William Alexander DUER

Family tree of William Alexander DUER

American politician

AmericanBorn William Alexander DUER

American lawyer, jurist, and educator

Born on September 08, 1780 in New York, USA , United States

Died on May 30, 1858 in New York, USA

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He was the son of William and Catherine Duer. He studied law in Philadelphia, and with Nathaniel Pendleton in New York. During the quasi-war with France in 1798 he obtained the appointment of midshipman in the navy, and served under Stephen Decatur. On the adjustment of the French question, he resumed his studies with Pendleton, and was admitted to the bar in 1802.



He engaged in business with Edward Livingston, who was then district attorney and mayor of New York, and, after moving to New Orleans, formed a professional partnership with his brother-in-law, Beverley Robinson. About this time he contributed to a partisan weekly paper called the Corrector, conducted by Peter Irving in support of Aaron Burr. Duer shortly afterward joined Livingston at New Orleans, and studied Spanish civil law. He was successful, but, owing to the climate and to his marriage with the daughter of William Denning, a prominent whig of New York, he was induced to resume practice in the latter city.

...   He was the son of William and Catherine Duer. He studied law in Philadelphia, and with Nathaniel Pendleton in New York. During the quasi-war with France in 1798 he obtained the appointment of midshipman in the navy, and served under Stephen Decatur. On the adjustment of the French question, he resumed his studies with Pendleton, and was admitted to the bar in 1802.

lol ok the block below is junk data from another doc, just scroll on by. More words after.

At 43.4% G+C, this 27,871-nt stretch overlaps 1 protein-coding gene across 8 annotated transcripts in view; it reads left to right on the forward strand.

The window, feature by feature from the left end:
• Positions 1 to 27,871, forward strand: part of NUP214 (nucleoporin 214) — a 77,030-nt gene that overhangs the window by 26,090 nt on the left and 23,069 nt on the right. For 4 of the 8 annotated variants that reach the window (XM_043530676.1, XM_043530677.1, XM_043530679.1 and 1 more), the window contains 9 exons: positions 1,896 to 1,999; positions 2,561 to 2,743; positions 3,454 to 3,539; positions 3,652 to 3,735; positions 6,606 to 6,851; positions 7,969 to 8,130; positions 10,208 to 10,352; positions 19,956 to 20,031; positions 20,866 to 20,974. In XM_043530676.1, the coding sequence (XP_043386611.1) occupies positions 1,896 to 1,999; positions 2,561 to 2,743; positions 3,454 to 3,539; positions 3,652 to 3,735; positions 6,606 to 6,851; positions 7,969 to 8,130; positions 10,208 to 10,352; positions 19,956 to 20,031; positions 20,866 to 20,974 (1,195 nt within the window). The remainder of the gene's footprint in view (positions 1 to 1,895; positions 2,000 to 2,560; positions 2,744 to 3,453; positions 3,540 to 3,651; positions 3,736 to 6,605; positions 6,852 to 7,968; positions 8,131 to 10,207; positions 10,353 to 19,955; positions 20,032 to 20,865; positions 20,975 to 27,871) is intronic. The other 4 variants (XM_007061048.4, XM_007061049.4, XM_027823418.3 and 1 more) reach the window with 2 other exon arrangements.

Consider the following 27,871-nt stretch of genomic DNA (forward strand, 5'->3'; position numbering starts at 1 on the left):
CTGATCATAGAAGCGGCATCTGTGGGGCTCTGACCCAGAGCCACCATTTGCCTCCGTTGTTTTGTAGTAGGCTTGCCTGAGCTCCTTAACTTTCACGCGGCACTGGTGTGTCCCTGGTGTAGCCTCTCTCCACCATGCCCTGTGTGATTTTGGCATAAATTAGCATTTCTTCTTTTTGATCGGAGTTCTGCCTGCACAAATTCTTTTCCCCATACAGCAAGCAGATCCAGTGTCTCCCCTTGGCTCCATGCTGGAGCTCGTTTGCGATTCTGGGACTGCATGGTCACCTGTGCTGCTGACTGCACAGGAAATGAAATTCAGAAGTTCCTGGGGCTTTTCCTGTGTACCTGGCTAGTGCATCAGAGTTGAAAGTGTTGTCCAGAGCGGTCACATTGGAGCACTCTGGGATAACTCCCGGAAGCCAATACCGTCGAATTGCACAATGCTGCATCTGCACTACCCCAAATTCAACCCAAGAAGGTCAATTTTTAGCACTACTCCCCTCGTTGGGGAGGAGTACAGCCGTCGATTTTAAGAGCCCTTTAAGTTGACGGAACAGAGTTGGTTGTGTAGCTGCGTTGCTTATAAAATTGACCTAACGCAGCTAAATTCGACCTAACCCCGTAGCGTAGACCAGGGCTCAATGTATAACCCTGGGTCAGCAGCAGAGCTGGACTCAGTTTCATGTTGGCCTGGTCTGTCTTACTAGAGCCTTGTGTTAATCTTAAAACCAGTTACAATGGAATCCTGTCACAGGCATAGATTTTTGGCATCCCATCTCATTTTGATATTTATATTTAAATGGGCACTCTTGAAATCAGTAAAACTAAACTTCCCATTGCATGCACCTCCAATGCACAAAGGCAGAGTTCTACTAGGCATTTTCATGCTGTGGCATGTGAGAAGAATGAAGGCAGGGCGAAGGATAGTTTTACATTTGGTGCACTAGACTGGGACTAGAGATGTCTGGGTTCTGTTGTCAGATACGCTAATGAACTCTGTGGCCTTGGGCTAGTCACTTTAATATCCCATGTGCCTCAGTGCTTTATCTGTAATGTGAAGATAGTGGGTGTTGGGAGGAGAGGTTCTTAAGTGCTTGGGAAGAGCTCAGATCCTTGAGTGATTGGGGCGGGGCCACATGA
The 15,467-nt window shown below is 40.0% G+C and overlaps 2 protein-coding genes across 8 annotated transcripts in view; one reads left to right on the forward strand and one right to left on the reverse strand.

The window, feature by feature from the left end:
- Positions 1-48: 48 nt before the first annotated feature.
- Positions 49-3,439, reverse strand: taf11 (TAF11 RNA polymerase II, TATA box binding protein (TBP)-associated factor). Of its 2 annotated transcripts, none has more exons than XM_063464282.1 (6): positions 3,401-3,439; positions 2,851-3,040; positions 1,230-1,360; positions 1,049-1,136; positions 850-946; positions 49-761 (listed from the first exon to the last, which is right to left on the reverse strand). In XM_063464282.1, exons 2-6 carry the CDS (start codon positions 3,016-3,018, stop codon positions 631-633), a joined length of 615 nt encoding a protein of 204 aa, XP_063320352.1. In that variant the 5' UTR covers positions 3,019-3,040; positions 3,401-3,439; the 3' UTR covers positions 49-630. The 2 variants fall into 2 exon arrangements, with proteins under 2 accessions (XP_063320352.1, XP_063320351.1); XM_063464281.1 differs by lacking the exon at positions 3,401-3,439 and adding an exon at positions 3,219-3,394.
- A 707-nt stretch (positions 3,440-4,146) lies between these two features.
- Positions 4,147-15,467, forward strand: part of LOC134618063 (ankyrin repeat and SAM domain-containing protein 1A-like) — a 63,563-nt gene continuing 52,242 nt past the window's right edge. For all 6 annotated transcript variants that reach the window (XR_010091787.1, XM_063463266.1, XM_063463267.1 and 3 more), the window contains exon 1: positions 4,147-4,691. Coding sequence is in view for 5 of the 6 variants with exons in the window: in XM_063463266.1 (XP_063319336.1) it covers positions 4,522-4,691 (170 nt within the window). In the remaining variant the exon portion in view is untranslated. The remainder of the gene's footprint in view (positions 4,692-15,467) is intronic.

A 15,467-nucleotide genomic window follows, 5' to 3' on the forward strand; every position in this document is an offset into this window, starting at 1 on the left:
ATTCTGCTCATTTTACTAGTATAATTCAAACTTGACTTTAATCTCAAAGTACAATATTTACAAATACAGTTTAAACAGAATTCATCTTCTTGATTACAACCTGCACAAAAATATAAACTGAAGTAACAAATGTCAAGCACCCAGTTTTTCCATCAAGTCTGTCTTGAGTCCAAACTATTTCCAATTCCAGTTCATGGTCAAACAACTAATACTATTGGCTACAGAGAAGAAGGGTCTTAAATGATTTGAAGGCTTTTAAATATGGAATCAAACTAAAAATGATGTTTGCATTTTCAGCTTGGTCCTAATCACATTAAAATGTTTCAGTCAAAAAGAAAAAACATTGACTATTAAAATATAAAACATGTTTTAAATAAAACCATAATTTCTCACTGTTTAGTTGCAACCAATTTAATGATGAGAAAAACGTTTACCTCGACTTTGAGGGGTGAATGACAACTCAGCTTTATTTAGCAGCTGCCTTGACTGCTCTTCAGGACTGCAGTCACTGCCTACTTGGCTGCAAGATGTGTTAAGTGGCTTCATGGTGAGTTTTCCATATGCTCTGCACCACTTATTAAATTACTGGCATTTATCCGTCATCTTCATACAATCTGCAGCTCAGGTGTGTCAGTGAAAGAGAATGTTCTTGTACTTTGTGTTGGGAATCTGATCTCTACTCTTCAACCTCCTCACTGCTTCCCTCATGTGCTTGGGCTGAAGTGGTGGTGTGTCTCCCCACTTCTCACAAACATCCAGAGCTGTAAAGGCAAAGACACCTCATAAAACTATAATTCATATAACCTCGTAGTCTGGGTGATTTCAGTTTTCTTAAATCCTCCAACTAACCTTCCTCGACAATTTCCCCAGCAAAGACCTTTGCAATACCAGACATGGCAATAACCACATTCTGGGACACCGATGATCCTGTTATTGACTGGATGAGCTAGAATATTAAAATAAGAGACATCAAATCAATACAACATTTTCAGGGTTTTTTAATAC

He engaged in business with Edward Livingston, who was then district attorney and mayor of New York, and, after moving to New Orleans, formed a professional partnership with his brother-in-law, Beverley Robinson. About this time he contributed to a partisan weekly paper called the Corrector, conducted by Peter Irving in support of Aaron Burr. Duer shortly afterward joined Livingston at New Orleans, and studied Spanish civil law. He was successful, but, owing to the climate and to his marriage with the daughter of William Denning, a prominent whig of New York, he was induced to resume practice in the latter city.



In New York he contributed literary articles to the Morning Chronicle, the newspaper of his friend Peter Irving. He next opened an office in Rhinebeck, and in 1814 was elected to the New York State Assembly, where he was appointed chairman of a committee on colleges and academies, and succeeded in passing a bill, which is the original of the existing law on the subject of the common-school income. He was also chairman of the committee that arranged the constitutionality of the state law vesting the right of navigation in Livingston and Robert Fulton, and throughout his service bore a prominent part in promoting canal legislation.



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Geographical origins

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